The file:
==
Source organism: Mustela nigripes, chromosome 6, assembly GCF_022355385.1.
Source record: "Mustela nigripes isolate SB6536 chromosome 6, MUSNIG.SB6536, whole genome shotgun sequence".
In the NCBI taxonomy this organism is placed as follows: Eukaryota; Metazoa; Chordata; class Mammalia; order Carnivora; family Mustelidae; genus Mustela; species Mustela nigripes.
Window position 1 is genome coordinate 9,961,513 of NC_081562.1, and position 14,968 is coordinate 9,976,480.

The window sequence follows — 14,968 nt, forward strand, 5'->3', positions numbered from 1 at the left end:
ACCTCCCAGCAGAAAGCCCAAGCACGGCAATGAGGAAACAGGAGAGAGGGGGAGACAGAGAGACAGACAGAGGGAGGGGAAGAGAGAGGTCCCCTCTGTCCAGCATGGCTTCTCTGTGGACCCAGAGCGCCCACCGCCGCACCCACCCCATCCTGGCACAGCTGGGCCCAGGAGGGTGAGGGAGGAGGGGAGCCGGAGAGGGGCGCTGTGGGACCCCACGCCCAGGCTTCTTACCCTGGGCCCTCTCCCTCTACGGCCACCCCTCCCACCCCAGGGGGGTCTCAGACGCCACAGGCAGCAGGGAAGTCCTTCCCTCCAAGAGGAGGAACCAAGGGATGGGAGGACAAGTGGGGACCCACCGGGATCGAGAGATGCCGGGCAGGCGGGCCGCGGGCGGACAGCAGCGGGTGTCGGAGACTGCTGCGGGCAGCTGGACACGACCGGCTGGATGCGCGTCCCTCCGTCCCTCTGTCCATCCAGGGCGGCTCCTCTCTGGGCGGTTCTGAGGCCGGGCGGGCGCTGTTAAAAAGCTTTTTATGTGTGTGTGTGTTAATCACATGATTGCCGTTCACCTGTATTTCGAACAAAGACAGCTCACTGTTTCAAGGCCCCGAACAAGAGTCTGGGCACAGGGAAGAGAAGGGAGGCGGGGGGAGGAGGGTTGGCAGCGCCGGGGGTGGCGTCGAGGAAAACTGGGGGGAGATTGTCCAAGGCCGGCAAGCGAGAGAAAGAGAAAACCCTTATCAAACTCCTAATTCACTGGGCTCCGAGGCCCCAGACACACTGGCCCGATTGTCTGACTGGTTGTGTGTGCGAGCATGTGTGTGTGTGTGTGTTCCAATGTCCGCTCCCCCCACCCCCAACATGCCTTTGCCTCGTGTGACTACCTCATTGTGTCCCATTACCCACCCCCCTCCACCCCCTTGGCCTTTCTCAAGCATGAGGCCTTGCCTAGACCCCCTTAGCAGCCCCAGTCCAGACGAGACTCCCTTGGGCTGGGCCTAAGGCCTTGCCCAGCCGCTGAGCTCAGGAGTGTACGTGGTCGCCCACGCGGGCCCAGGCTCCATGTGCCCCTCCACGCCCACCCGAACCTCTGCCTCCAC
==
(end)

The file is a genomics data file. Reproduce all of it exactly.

Source organism: Mustela nigripes, chromosome 6, assembly GCF_022355385.1.
Source record: "Mustela nigripes isolate SB6536 chromosome 6, MUSNIG.SB6536, whole genome shotgun sequence".
In the NCBI taxonomy this organism is placed as follows: Eukaryota; Metazoa; Chordata; class Mammalia; order Carnivora; family Mustelidae; genus Mustela; species Mustela nigripes.
Window position 1 is genome coordinate 9,961,513 of NC_081562.1, and position 14,968 is coordinate 9,976,480.

The window sequence follows — 14,968 nt, forward strand, 5'->3', positions numbered from 1 at the left end:
ACCTCCCAGCAGAAAGCCCAAGCACGGCAATGAGGAAACAGGAGAGAGGGGGAGACAGAGAGACAGACAGAGGGAGGGGAAGAGAGAGGTCCCCTCTGTCCAGCATGGCTTCTCTGTGGACCCAGAGCGCCCACCGCCGCACCCACCCCATCCTGGCACAGCTGGGCCCAGGAGGGTGAGGGAGGAGGGGAGCCGGAGAGGGGCGCTGTGGGACCCCACGCCCAGGCTTCTTACCCTGGGCCCTCTCCCTCTACGGCCACCCCTCCCACCCCAGGGGGGTCTCAGACGCCACAGGCAGCAGGGAAGTCCTTCCCTCCAAGAGGAGGAACCAAGGGATGGGAGGACAAGTGGGGACCCACCGGGATCGAGAGATGCCGGGCAGGCGGGCCGCGGGCGGACAGCAGCGGGTGTCGGAGACTGCTGCGGGCAGCTGGACACGACCGGCTGGATGCGCGTCCCTCCGTCCCTCTGTCCATCCAGGGCGGCTCCTCTCTGGGCGGTTCTGAGGCCGGGCGGGCGCTGTTAAAAAGCTTTTTATGTGTGTGTGTGTTAATCACATGATTGCCGTTCACCTGTATTTCGAACAAAGACAGCTCACTGTTTCAAGGCCCCGAACAAGAGTCTGGGCACAGGGAAGAGAAGGGAGGCGGGGGGAGGAGGGTTGGCAGCGCCGGGGGTGGCGTCGAGGAAAACTGGGGGGAGATTGTCCAAGGCCGGCAAGCGAGAGAAAGAGAAAACCCTTATCAAACTCCTAATTCACTGGGCTCCGAGGCCCCAGACACACTGGCCCGATTGTCTGACTGGTTGTGTGTGCGAGCATGTGTGTGTGTGTGTGTTCCAATGTCCGCTCCCCCCACCCCCAACATGCCTTTGCCTCGTGTGACTACCTCATTGTGTCCCATTACCCACCCCCCTCCACCCCCTTGGCCTTTCTCAAGCATGAGGCCTTGCCTAGACCCCCTTAGCAGCCCCAGTCCAGACGAGACTCCCTTGGGCTGGGCCTAAGGCCTTGCCCAGCCGCTGAGCTCAGGAGTGTACGTGGTCGCCCACGCGGGCCCAGGCTCCATGTGCCCCTCCACGCCCACCCGAACCTCTGCCTCCAC